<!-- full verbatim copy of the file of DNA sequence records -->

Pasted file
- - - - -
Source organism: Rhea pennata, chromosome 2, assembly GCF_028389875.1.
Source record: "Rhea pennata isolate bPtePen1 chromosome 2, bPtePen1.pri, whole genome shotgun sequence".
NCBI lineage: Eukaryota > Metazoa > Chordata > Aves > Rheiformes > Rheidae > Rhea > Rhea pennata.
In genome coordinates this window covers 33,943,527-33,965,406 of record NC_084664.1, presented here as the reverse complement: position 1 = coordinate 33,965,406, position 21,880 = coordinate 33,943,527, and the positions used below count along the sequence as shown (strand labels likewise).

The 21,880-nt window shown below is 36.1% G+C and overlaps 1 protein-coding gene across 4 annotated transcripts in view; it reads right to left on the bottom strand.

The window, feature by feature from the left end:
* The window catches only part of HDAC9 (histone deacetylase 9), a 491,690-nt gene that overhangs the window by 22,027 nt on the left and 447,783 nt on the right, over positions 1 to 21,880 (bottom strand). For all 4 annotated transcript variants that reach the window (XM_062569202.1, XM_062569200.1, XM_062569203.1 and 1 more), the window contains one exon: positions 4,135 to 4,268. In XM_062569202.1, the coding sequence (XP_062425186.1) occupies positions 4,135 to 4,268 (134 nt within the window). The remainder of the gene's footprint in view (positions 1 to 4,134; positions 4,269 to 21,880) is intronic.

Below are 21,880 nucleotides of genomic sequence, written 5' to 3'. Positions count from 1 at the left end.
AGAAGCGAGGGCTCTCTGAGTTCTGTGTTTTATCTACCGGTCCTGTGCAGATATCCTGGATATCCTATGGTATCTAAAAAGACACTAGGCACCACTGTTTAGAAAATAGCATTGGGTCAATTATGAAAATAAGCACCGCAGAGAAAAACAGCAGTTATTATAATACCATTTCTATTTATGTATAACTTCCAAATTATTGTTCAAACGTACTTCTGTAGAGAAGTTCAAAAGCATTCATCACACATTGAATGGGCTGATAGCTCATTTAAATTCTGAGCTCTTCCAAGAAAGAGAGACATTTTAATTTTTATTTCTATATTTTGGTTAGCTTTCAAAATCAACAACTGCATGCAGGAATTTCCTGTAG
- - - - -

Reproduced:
Source organism: Rhea pennata, chromosome 2, assembly GCF_028389875.1.
Source record: "Rhea pennata isolate bPtePen1 chromosome 2, bPtePen1.pri, whole genome shotgun sequence".
NCBI lineage: Eukaryota > Metazoa > Chordata > Aves > Rheiformes > Rheidae > Rhea > Rhea pennata.
In genome coordinates this window covers 33,943,527-33,965,406 of record NC_084664.1, presented here as the reverse complement: position 1 = coordinate 33,965,406, position 21,880 = coordinate 33,943,527, and the positions used below count along the sequence as shown (strand labels likewise).

The 21,880-nt window shown below is 36.1% G+C and overlaps 1 protein-coding gene across 4 annotated transcripts in view; it reads right to left on the bottom strand.

The window, feature by feature from the left end:
* The window catches only part of HDAC9 (histone deacetylase 9), a 491,690-nt gene that overhangs the window by 22,027 nt on the left and 447,783 nt on the right, over positions 1 to 21,880 (bottom strand). For all 4 annotated transcript variants that reach the window (XM_062569202.1, XM_062569200.1, XM_062569203.1 and 1 more), the window contains one exon: positions 4,135 to 4,268. In XM_062569202.1, the coding sequence (XP_062425186.1) occupies positions 4,135 to 4,268 (134 nt within the window). The remainder of the gene's footprint in view (positions 1 to 4,134; positions 4,269 to 21,880) is intronic.

Below are 21,880 nucleotides of genomic sequence, written 5' to 3'. Positions count from 1 at the left end.
AGAAGCGAGGGCTCTCTGAGTTCTGTGTTTTATCTACCGGTCCTGTGCAGATATCCTGGATATCCTATGGTATCTAAAAAGACACTAGGCACCACTGTTTAGAAAATAGCATTGGGTCAATTATGAAAATAAGCACCGCAGAGAAAAACAGCAGTTATTATAATACCATTTCTATTTATGTATAACTTCCAAATTATTGTTCAAACGTACTTCTGTAGAGAAGTTCAAAAGCATTCATCACACATTGAATGGGCTGATAGCTCATTTAAATTCTGAGCTCTTCCAAGAAAGAGAGACATTTTAATTTTTATTTCTATATTTTGGTTAGCTTTCAAAATCAACAACTGCATGCAGGAATTTCCTGTAG